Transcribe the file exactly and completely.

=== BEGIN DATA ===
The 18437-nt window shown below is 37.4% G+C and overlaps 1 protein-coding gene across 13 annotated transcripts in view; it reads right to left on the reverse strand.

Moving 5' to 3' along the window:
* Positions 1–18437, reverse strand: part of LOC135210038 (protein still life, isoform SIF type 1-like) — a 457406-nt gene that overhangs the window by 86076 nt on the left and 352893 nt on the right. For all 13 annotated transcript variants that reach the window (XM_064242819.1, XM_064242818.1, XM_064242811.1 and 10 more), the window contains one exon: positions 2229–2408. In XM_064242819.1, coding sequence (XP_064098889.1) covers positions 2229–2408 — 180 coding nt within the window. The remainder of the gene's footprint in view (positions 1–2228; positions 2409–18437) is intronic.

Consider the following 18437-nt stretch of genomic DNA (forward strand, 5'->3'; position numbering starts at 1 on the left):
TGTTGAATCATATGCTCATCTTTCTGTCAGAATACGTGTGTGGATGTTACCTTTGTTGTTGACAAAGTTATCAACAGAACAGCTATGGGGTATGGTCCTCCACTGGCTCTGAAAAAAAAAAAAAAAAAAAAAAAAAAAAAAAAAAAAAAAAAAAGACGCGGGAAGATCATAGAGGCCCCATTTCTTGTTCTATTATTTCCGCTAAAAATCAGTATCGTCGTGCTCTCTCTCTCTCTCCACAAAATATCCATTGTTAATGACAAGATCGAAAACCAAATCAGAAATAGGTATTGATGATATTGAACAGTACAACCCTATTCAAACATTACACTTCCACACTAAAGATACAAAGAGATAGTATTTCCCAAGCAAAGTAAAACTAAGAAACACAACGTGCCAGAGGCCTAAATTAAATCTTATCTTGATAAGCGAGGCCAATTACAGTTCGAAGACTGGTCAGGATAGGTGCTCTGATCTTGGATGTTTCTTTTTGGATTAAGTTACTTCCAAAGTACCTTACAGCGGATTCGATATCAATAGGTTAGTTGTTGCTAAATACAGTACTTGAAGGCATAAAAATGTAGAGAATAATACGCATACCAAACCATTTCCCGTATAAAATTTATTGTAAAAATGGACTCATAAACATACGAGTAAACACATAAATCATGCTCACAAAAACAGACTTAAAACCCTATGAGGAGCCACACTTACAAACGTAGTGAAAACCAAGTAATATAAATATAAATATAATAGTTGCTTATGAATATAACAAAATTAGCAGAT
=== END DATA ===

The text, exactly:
The 18437-nt window shown below is 37.4% G+C and overlaps 1 protein-coding gene across 13 annotated transcripts in view; it reads right to left on the reverse strand.

Moving 5' to 3' along the window:
* Positions 1–18437, reverse strand: part of LOC135210038 (protein still life, isoform SIF type 1-like) — a 457406-nt gene that overhangs the window by 86076 nt on the left and 352893 nt on the right. For all 13 annotated transcript variants that reach the window (XM_064242819.1, XM_064242818.1, XM_064242811.1 and 10 more), the window contains one exon: positions 2229–2408. In XM_064242819.1, coding sequence (XP_064098889.1) covers positions 2229–2408 — 180 coding nt within the window. The remainder of the gene's footprint in view (positions 1–2228; positions 2409–18437) is intronic.

Consider the following 18437-nt stretch of genomic DNA (forward strand, 5'->3'; position numbering starts at 1 on the left):
TGTTGAATCATATGCTCATCTTTCTGTCAGAATACGTGTGTGGATGTTACCTTTGTTGTTGACAAAGTTATCAACAGAACAGCTATGGGGTATGGTCCTCCACTGGCTCTGAAAAAAAAAAAAAAAAAAAAAAAAAAAAAAAAAAAAAAAAAAAGACGCGGGAAGATCATAGAGGCCCCATTTCTTGTTCTATTATTTCCGCTAAAAATCAGTATCGTCGTGCTCTCTCTCTCTCTCCACAAAATATCCATTGTTAATGACAAGATCGAAAACCAAATCAGAAATAGGTATTGATGATATTGAACAGTACAACCCTATTCAAACATTACACTTCCACACTAAAGATACAAAGAGATAGTATTTCCCAAGCAAAGTAAAACTAAGAAACACAACGTGCCAGAGGCCTAAATTAAATCTTATCTTGATAAGCGAGGCCAATTACAGTTCGAAGACTGGTCAGGATAGGTGCTCTGATCTTGGATGTTTCTTTTTGGATTAAGTTACTTCCAAAGTACCTTACAGCGGATTCGATATCAATAGGTTAGTTGTTGCTAAATACAGTACTTGAAGGCATAAAAATGTAGAGAATAATACGCATACCAAACCATTTCCCGTATAAAATTTATTGTAAAAATGGACTCATAAACATACGAGTAAACACATAAATCATGCTCACAAAAACAGACTTAAAACCCTATGAGGAGCCACACTTACAAACGTAGTGAAAACCAAGTAATATAAATATAAATATAATAGTTGCTTATGAATATAACAAAATTAGCAGAT